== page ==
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CONNECTING ROD

Connecting rod : subjected to both alternating direct compressive and tensile


forces.

Compressive forces >> tensile forces, so the cross section of connecting rod
is designed as a strut and Rankines formula is used.

Rankines formula :

W = Crushing load/ 1 + a(L/k)2


where,
Crushing load = crushing stress * cross sectional area A of column
a = Rankines constant
L= equivalent length of column
k= least radius of gyration
Note: For different materials , the value of rankines constant may be referred
from textbook page 607 Khurmi.

DESIGN OF CONNECTING ROD

Let say connecting rod is subjected to an axial load W.

BUCKLING POSSIBILITIES:
1. buckle with X-axis as neutral axis ( in the plane of motion of rod)
2.buckle with Y-axis as neutral axis (in plane perpendicular to plane of
motion)

Connecting rod considered like both ends hinged for buckling about X-axis
and both ends fixed for buckling about Y-axis.

It should be equally strong about either axes.

NOTATIONS

A= cross sectional area


L = length of C.R
Fc= Compressive yield stress
Wcr = Buckling load
Ixx and Iyy = MOI of section about X and Y axis resp.
Kxx and kyy = radius of gyration about X and Y axis resp.

In order to have a C.R equally strong in buckling about both the axes , the
buckling loads must be equal.

Note : about X axis , equivalent length L= l (for both ends hinged)


about Y axis , equivalent length L= l/2 (for both ends fixed)
Now,

Fc*A/(1+a(l/ Kxx)2 = Fc*A/(1+a(l/2 KYY)2


Solving ,
we get Kxx2 = 4 Kyy2

or

I xx = 4 I YY

What did it show ?


Yes, C.R is 4 times strong in buckling about Y
axis than X axis.

OBSERVATIONS
If I xx > 4 I YY , Buckling occurs about Y axis.
If I xx < 4 I YY, Buckling occurs about X axis.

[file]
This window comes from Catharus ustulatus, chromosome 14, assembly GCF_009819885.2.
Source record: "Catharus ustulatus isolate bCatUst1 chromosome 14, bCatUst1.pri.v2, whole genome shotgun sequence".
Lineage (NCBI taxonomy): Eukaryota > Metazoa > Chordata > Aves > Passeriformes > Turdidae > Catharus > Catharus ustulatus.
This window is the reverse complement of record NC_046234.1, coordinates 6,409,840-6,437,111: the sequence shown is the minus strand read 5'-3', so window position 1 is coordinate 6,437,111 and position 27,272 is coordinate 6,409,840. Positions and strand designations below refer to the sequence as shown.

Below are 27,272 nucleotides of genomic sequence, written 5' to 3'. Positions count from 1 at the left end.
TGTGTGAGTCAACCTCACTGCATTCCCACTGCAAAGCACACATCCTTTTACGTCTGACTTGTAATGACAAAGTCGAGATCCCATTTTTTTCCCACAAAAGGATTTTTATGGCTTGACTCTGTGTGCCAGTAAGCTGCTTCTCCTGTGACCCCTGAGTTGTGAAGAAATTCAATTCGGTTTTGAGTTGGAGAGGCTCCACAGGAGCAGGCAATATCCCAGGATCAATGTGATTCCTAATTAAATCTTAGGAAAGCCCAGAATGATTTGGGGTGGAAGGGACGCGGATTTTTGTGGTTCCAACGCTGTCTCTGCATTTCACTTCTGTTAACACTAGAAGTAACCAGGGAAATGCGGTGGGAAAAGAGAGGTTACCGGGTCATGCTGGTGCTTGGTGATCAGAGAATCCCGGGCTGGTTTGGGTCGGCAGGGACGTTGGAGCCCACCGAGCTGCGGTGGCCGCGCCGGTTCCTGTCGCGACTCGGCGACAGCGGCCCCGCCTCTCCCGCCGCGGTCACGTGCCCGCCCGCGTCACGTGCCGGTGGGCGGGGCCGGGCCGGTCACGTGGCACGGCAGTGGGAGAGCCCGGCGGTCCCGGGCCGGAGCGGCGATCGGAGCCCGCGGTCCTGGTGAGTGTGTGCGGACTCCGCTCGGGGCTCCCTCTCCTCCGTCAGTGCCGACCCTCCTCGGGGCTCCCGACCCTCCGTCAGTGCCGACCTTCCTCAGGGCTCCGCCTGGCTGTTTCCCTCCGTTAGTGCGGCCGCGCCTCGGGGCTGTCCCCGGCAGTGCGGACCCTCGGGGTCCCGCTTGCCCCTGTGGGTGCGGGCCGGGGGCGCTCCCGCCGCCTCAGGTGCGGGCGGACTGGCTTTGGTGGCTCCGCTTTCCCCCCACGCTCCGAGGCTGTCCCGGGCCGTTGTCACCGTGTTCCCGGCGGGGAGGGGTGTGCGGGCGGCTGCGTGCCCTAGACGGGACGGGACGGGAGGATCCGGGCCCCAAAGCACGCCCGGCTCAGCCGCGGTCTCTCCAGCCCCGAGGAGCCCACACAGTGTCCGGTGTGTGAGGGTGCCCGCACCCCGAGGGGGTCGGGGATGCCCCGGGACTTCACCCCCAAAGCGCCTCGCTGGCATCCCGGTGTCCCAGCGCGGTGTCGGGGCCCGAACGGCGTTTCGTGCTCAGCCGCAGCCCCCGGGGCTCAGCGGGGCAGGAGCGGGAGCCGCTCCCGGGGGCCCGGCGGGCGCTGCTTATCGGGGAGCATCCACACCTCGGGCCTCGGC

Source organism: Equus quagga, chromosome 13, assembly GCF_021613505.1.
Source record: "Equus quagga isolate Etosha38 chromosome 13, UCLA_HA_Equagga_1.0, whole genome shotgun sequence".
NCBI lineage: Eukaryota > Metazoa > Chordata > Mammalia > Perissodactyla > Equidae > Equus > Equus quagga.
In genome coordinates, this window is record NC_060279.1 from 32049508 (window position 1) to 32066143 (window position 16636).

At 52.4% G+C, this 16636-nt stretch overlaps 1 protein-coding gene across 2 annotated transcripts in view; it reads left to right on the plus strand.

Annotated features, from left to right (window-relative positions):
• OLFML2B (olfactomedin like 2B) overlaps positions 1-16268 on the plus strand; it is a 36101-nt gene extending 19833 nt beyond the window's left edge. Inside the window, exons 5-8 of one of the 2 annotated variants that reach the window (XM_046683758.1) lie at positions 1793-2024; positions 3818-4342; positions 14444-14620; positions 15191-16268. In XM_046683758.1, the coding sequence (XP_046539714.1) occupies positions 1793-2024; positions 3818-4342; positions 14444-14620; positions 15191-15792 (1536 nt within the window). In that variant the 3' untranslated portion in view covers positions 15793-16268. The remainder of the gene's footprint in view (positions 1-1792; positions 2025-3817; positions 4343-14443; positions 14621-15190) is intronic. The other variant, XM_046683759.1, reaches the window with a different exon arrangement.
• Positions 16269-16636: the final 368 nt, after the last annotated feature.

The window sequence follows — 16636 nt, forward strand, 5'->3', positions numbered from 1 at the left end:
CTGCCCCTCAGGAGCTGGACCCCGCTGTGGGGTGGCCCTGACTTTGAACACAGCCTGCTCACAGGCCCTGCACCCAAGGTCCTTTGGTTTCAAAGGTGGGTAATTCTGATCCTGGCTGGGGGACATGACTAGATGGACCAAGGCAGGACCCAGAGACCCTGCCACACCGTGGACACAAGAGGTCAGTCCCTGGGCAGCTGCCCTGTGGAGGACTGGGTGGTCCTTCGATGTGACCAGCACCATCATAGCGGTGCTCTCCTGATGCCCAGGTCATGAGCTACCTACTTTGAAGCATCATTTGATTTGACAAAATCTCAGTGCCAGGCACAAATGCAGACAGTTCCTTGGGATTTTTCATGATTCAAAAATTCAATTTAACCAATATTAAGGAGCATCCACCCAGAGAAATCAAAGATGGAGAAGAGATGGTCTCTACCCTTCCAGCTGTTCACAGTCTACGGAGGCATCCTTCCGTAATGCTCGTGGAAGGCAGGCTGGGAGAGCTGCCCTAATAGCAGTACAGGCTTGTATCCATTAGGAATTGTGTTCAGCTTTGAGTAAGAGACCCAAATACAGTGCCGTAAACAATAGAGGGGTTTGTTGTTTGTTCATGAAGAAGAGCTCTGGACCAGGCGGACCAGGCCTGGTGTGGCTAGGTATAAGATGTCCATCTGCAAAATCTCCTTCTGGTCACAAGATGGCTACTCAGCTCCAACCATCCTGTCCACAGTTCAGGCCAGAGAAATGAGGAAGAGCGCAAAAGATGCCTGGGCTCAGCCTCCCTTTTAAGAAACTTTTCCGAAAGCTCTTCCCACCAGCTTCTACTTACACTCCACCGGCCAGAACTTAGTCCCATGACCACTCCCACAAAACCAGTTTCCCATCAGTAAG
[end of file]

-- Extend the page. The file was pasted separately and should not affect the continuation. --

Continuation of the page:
In actual practice, I xx is kept slightly less than 4 I YY.
usually taken between 3 and 3.5.
C.R is designed for buckling about X-axis and the design will
always be safe about Y axis too.
The most suitable section for C.R is I-section and shown in
next slide with suitable proportions.

Try calculating MOI of this fig. about X and Y axes .


After calculating, I xx = 419/12t4
and I yy = 131/12 t4
Dividing , we get I xx / I yy = 3.2 approx.
Hence it lies between 3 to 3.5 so the design is safe .

DID YOU WONDER WHY I-SECTION?

The I-section is used due to its lightness and to keep the


inertia as low as possible.

It can also withstand high gas pressure.

FORCES ACTING ON C.R


Two types of forces act :
1.Force due to gas or steam pressure and inertia of
reciprocating parts.

2.Inertia bending forces.

On next slide, carefully observe the diagram and the


notations going to be used.

1.FORCES DUE TO GAS PRESSURE & INERTIA OF


RECIPROCATING PARTS

NOTATIONS

We know, force on piston due to pressure of gas= FL =


pressure * area = p * A

Inertia of reciprocating parts =


FI = Mass*acc. = mR*2 (cos + cos2/n)
Net force acting on piston pin = FL +/ FI

NOTE:
( - ) sign used when piston accelerated and (+) when retarted.

The force Fp gives rise to FC in C.R and thrust FN on


sides of cylinder walls.

We see, FC = FP / Cos = FP / (1-(sin /n )2 )1/2

Force on CR will be max when = 90o

But at this pos. gas pressure decreased considerably. So


practically, FC taken equal to FL neglecting inertia effects.

2.INERTIA BENDING FORCES

OK,ENOUGH! LETS WATCH SOME!